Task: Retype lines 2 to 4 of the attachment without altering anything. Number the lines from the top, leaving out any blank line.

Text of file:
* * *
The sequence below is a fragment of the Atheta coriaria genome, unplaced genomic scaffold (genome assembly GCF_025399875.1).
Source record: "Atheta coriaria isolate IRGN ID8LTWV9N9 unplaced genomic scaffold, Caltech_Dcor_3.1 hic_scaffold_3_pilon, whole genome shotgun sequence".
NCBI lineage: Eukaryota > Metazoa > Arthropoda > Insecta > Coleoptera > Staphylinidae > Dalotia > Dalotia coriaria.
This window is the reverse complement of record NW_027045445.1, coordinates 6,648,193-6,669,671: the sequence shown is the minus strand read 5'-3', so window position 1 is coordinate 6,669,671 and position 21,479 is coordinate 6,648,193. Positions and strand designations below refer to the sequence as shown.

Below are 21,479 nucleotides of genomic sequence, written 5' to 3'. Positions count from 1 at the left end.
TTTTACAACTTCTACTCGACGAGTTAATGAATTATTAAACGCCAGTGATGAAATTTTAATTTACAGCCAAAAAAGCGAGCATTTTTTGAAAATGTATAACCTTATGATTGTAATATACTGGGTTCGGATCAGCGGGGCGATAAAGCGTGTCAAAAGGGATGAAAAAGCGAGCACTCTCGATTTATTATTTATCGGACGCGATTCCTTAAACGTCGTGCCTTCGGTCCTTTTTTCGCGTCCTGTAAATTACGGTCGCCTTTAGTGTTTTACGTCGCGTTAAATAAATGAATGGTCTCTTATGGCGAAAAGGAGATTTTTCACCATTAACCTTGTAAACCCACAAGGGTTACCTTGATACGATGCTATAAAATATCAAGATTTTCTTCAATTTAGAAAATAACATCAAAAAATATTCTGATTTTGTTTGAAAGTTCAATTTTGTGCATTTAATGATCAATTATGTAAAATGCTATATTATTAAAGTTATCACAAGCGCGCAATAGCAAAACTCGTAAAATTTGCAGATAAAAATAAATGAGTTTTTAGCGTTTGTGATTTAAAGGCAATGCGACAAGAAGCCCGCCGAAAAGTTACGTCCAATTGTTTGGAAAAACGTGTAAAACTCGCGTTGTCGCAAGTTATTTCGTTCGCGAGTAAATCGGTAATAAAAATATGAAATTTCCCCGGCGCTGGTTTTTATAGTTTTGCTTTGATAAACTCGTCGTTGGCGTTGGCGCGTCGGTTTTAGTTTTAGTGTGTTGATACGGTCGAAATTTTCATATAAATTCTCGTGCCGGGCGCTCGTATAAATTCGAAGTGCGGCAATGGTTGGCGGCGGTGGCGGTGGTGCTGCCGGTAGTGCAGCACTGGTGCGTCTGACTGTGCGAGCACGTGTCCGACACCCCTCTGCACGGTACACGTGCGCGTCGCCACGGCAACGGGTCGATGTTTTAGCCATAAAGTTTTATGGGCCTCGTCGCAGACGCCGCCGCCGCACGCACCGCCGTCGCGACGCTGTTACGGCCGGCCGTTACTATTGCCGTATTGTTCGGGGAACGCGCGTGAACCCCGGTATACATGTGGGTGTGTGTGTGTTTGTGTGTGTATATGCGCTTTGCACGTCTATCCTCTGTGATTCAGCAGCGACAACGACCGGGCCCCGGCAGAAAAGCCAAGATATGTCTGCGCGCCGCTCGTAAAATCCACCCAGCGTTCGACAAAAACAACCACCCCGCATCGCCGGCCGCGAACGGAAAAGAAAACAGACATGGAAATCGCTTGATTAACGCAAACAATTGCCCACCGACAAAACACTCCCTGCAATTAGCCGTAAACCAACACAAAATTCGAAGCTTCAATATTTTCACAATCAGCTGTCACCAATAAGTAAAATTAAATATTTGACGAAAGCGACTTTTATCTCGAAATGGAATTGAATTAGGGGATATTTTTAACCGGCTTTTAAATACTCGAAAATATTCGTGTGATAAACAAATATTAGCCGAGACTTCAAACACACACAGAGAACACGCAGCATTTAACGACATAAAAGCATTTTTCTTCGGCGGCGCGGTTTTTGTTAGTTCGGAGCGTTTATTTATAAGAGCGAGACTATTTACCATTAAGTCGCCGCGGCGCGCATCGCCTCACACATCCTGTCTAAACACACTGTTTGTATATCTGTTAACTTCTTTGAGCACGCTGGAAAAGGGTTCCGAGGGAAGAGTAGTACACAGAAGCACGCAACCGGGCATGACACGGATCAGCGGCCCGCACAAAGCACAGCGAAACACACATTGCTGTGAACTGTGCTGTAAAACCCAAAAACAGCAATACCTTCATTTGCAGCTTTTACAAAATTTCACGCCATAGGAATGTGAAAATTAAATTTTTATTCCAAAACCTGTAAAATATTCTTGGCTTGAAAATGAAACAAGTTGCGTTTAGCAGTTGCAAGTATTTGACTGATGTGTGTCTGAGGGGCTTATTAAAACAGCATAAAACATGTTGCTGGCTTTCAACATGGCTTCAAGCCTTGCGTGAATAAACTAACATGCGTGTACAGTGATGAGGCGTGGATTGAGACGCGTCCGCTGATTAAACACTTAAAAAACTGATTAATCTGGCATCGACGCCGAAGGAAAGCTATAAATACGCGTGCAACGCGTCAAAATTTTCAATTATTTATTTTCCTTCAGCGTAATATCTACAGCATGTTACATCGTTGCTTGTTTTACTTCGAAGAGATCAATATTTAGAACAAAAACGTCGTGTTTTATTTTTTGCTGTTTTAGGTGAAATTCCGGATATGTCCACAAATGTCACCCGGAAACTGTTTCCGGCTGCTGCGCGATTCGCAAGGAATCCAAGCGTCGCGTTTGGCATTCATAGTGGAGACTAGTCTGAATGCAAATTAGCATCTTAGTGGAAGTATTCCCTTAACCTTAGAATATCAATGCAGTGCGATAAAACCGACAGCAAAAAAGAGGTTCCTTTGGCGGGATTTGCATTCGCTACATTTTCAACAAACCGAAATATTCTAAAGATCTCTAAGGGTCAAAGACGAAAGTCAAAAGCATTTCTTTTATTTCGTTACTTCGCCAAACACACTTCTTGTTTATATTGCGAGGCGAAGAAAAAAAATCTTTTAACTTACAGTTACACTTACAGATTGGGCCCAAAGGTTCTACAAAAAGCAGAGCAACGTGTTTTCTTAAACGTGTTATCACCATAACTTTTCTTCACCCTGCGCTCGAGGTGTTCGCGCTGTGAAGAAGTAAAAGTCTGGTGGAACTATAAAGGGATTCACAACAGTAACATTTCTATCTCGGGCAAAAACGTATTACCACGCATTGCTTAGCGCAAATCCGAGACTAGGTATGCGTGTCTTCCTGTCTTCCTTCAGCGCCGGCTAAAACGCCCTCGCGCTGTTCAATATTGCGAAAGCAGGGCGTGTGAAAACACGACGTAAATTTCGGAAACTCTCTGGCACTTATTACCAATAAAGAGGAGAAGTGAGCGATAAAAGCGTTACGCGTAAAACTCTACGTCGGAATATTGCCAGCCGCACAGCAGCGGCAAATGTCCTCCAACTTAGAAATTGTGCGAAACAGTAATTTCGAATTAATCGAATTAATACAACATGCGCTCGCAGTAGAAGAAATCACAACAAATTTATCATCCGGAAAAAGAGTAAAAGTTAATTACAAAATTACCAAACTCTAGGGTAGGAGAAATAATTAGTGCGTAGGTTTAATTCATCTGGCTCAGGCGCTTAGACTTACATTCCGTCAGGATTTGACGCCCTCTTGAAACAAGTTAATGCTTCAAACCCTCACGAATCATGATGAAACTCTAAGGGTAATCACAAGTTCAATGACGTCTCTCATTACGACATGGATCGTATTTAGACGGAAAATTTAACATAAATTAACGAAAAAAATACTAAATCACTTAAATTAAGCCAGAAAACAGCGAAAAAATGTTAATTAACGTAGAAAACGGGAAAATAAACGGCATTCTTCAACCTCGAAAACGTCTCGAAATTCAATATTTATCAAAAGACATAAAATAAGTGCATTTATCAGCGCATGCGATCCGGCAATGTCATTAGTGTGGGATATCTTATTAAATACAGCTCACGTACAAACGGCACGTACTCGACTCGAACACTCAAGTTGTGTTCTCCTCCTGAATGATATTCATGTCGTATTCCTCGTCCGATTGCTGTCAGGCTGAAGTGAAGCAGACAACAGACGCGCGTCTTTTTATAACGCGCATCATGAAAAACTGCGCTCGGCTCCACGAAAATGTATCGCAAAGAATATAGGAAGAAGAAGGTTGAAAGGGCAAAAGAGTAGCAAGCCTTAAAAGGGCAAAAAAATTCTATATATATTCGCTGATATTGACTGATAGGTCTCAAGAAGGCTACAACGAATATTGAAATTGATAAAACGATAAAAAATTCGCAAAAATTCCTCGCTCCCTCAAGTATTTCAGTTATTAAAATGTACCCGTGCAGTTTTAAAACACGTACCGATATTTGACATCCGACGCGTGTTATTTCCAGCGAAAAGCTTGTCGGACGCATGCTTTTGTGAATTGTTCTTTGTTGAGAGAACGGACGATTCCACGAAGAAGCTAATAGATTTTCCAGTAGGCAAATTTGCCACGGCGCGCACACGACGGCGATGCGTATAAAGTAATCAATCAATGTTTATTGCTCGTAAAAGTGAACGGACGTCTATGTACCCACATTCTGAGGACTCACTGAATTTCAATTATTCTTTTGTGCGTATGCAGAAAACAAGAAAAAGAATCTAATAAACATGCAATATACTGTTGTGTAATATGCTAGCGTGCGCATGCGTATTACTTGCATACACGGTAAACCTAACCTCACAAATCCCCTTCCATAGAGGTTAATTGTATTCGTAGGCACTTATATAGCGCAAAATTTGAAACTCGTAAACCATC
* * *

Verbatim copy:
Source record: "Atheta coriaria isolate IRGN ID8LTWV9N9 unplaced genomic scaffold, Caltech_Dcor_3.1 hic_scaffold_3_pilon, whole genome shotgun sequence".
NCBI lineage: Eukaryota > Metazoa > Arthropoda > Insecta > Coleoptera > Staphylinidae > Dalotia > Dalotia coriaria.
This window is the reverse complement of record NW_027045445.1, coordinates 6,648,193-6,669,671: the sequence shown is the minus strand read 5'-3', so window position 1 is coordinate 6,669,671 and position 21,479 is coordinate 6,648,193. Positions and strand designations below refer to the sequence as shown.